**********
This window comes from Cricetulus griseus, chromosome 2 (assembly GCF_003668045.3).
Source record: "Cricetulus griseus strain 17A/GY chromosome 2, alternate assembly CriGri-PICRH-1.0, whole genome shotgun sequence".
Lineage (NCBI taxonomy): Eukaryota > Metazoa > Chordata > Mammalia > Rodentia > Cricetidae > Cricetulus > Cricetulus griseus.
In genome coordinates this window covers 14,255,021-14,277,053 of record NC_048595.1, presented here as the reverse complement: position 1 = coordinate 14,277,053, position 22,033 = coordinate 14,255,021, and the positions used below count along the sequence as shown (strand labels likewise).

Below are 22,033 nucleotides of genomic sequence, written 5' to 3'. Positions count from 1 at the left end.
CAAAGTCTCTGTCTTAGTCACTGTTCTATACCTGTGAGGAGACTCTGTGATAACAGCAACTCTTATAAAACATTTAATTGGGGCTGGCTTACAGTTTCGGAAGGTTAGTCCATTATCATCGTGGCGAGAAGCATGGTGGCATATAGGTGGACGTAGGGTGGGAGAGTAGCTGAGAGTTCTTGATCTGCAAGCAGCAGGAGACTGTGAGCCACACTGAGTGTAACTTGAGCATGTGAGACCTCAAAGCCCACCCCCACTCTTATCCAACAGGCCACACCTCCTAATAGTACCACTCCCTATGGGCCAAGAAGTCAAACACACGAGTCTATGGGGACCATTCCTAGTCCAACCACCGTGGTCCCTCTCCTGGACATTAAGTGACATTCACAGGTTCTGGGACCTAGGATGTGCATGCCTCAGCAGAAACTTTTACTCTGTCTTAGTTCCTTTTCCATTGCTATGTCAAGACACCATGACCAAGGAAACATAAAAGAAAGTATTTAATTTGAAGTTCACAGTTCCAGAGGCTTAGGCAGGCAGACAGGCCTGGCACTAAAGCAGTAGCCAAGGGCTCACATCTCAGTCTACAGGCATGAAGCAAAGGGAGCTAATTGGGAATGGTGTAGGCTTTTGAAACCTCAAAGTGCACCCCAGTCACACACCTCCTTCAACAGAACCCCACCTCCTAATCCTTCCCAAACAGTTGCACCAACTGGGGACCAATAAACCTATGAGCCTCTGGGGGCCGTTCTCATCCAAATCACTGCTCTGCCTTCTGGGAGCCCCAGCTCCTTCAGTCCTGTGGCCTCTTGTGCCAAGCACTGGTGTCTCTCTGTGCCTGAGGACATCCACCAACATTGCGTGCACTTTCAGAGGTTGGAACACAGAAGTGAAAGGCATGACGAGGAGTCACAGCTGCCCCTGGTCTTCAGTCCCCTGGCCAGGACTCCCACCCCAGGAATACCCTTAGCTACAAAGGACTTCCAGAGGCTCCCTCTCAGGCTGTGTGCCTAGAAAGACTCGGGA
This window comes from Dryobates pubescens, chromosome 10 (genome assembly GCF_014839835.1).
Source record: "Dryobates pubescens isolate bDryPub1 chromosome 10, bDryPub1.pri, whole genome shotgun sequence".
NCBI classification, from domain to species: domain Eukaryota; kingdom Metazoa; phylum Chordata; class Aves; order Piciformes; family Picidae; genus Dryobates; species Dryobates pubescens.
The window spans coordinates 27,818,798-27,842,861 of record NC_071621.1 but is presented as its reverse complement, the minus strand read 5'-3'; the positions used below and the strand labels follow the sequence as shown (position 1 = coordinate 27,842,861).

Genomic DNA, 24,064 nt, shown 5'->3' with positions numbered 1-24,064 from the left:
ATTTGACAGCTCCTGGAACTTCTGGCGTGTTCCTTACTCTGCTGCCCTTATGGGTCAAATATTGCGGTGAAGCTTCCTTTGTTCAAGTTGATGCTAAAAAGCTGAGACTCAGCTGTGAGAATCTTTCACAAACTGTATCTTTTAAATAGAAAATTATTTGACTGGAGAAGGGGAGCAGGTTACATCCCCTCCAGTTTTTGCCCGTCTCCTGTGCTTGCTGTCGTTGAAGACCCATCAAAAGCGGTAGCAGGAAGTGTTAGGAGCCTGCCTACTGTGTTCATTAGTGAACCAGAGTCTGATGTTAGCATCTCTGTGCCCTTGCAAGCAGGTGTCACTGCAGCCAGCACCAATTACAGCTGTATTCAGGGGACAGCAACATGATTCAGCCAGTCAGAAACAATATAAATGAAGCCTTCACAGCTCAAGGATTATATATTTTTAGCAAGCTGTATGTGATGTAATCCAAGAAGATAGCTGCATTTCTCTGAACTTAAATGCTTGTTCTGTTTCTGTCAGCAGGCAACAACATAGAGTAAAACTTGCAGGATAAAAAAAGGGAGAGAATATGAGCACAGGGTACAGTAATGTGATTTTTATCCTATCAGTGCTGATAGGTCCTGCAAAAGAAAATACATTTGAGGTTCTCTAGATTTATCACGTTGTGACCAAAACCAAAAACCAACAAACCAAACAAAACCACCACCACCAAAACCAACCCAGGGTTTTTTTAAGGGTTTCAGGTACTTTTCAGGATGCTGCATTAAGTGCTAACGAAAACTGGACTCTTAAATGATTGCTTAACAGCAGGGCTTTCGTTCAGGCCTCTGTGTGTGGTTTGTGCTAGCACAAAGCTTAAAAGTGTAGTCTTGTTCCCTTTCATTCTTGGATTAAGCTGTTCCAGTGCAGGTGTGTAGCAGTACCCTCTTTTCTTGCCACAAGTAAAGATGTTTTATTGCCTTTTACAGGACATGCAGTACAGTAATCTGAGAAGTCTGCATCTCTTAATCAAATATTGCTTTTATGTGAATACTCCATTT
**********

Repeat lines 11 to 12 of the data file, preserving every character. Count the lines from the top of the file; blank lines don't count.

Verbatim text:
Genomic DNA, 24,064 nt, shown 5'->3' with positions numbered 1-24,064 from the left:
ATTTGACAGCTCCTGGAACTTCTGGCGTGTTCCTTACTCTGCTGCCCTTATGGGTCAAATATTGCGGTGAAGCTTCCTTTGTTCAAGTTGATGCTAAAAAGCTGAGACTCAGCTGTGAGAATCTTTCACAAACTGTATCTTTTAAATAGAAAATTATTTGACTGGAGAAGGGGAGCAGGTTACATCCCCTCCAGTTTTTGCCCGTCTCCTGTGCTTGCTGTCGTTGAAGACCCATCAAAAGCGGTAGCAGGAAGTGTTAGGAGCCTGCCTACTGTGTTCATTAGTGAACCAGAGTCTGATGTTAGCATCTCTGTGCCCTTGCAAGCAGGTGTCACTGCAGCCAGCACCAATTACAGCTGTATTCAGGGGACAGCAACATGATTCAGCCAGTCAGAAACAATATAAATGAAGCCTTCACAGCTCAAGGATTATATATTTTTAGCAAGCTGTATGTGATGTAATCCAAGAAGATAGCTGCATTTCTCTGAACTTAAATGCTTGTTCTGTTTCTGTCAGCAGGCAACAACATAGAGTAAAACTTGCAGGATAAAAAAAGGGAGAGAATATGAGCACAGGGTACAGTAATGTGATTTTTATCCTATCAGTGCTGATAGGTCCTGCAAAAGAAAATACATTTGAGGTTCTCTAGATTTATCACGTTGTGACCAAAACCAAAAACCAACAAACCAAACAAAACCACCACCACCAAAACCAACCCAGGGTTTTTTTAAGGGTTTCAGGTACTTTTCAGGATGCTGCATTAAGTGCTAACGAAAACTGGACTCTTAAATGATTGCTTAACAGCAGGGCTTTCGTTCAGGCCTCTGTGTGTGGTTTGTGCTAGCACAAAGCTTAAAAGTGTAGTCTTGTTCCCTTTCATTCTTGGATTAAGCTGTTCCAGTGCAGGTGTGTAGCAGTACCCTCTTTTCTTGCCACAAGTAAAGATGTTTTATTGCCTTTTACAGGACATGCAGTACAGTAATCTGAGAAGTCTGCATCTCTTAATCAAATATTGCTTTTATGTGAATACTCCATTT